CLS students at Hastings filed a lawsuit in an attempt to force the school to grant their chapter official recognition. So far they have been unsuccessful and now argue to the Supreme Court that the school is violating their First Amendment rights.

“For Hastings College of the Law to force the CLS chapter to admit nonadherents to its leadership and voting ranks-on pain of exclusion from an otherwise open speech forum-violates Petitioner’s rights of speech, expressive association, and free exercise of religion,” lawyer Michael McConnell wrote in his brief to the Supreme Court on behalf of the CLS students.

The school’s lawyer argues Hastings is doing nothing more than enforcing its open-membership policy and that the CLS students on its campus are not harmed by a lack of formal recognition. “Religious student groups have for decades been an important part of Hastings’ educational community and remain so today,” Gregory Garre, wrote in his brief to the Court. “But no student group is entitled to a special ‘exemption’ from Hastings’ neutral and generally applicable open-membership policy.”

Wood’s 2006 case is nearly identical to the one pending in the Supreme Court, only the lawsuit Wood considered came from CLS students at Southern Illinois University. Over her dissent, a three judge panel of the Seventh Circuit ruled that a preliminary injunction should have been issued to force the school to recognize the student chapter. The case was then favorably settled in the students favor.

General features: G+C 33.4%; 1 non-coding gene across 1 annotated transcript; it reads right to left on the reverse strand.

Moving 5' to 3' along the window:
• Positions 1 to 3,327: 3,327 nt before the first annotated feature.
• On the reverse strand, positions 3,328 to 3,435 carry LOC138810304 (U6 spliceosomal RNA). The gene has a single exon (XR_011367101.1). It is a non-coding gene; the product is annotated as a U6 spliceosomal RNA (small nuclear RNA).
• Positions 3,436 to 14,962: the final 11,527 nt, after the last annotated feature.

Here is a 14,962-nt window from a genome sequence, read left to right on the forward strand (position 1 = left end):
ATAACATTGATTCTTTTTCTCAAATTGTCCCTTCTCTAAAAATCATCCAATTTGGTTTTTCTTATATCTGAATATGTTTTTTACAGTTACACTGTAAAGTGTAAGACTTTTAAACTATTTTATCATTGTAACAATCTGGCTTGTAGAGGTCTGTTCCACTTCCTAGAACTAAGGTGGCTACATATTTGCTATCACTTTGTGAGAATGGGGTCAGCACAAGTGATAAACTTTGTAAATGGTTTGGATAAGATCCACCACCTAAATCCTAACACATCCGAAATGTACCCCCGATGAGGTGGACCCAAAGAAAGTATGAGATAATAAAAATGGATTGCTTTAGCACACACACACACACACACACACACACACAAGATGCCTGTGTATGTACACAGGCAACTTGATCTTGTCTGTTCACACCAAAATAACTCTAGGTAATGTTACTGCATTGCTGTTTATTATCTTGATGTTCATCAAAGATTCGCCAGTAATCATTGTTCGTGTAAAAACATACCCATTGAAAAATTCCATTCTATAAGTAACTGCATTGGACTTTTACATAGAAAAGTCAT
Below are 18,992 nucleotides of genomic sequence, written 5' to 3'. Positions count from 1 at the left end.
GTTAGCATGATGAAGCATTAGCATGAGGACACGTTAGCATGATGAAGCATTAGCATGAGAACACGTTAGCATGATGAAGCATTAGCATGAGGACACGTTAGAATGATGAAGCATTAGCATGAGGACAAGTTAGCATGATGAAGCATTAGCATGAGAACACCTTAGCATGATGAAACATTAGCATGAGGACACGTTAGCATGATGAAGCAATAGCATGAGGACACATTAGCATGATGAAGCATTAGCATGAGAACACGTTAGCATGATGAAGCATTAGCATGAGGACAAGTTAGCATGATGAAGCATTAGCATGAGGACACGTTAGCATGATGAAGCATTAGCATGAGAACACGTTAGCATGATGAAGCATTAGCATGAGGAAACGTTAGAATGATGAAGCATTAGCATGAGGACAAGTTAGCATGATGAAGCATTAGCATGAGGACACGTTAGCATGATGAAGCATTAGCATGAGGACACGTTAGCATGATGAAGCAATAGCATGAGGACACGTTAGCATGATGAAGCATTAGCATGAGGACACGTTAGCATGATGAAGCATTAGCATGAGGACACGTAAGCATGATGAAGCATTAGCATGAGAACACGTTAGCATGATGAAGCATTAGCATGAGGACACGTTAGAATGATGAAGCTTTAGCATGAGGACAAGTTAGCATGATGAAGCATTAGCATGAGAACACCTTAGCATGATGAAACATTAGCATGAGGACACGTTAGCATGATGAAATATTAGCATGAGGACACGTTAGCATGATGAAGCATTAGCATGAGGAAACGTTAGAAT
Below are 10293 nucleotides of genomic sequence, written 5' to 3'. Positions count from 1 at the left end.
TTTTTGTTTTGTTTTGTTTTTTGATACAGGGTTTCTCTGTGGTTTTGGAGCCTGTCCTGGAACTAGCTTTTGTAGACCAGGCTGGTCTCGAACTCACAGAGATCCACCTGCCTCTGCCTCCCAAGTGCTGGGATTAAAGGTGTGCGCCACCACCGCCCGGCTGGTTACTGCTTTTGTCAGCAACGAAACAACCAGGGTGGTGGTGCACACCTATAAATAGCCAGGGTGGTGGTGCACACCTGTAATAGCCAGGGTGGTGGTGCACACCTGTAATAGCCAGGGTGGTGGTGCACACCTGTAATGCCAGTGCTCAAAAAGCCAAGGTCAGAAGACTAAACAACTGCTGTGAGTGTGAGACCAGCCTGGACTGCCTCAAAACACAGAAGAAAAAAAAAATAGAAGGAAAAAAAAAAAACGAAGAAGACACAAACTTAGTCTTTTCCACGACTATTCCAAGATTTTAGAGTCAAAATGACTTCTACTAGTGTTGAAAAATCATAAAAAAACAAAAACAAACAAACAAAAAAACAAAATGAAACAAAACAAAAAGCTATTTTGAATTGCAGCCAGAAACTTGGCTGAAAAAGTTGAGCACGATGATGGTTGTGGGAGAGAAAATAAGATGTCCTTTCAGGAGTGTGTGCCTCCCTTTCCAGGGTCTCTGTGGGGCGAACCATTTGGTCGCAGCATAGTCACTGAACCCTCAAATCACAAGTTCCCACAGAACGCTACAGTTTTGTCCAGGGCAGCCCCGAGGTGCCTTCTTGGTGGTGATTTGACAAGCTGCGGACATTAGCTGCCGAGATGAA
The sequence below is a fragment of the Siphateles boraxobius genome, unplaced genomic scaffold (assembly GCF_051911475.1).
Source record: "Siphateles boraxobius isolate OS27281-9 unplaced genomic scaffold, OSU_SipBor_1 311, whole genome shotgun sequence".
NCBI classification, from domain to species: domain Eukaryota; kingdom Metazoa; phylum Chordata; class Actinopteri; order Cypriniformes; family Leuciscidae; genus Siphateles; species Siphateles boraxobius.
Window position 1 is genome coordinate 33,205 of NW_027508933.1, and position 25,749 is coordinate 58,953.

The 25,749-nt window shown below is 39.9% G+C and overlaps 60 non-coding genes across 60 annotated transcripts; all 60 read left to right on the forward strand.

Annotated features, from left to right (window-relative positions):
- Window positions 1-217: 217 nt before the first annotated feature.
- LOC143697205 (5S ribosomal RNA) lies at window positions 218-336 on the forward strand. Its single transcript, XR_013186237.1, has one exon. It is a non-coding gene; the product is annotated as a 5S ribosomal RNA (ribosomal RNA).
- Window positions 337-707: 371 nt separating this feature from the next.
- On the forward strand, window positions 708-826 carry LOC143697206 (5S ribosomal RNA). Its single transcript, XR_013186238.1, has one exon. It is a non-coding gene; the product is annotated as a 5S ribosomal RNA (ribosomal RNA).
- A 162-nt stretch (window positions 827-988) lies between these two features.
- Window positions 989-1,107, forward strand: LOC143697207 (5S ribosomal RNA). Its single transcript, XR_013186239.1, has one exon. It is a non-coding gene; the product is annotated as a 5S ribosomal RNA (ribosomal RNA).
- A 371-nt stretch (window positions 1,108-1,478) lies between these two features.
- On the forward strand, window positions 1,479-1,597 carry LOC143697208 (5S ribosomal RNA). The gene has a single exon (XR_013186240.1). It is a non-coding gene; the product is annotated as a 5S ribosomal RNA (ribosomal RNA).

But Wood felt the school was within its rights not to recognize the CLS chapter under its nondiscrimination policy. “If such an organization (here CLS) discriminates on any basis forbidden by the policy, it is subject to corrective measures. This is enough, in my view, to tip the balance [in the school's favor].”

Under her view of the case, Wood believed that CLS would still have been free to adopt whatever policies it wanted just without the privileges that come with official recognition. “Nothing SIU has done infringes on CLS’s freedom of expressive association,” Wood wrote.

“Underneath the surface of her dissent, everyone recognizes that she thinks the homosexual agenda is more important than the First Amendment,” CLS lawyer Greg Baylor told Fox News. Baylor argued the Seventh Circuit case before Wood where he objected to comments Wood made during oral arguments that he felt were dismissive of CLS’s position.

In reviewing the ruling and Wood’s dissent, Ayesha Khan, Legal Director at Americans United for Separation of Church and State, says CLS should not have won. “I thought Judge Wood got it exactly right,” Khan says adding that Wood’s approach to the case was “far more conscientious and cautious” that the two other judges who formed the majority ruling.

A decision in the Hastings case isn’t expected until June. The breadth of a potential ruling from the high court could have a huge impact not just on college campuses but over vast parts of society that are covered by discrimination policies.

The justices will hear arguments in CLS v. Martinez Monday morning.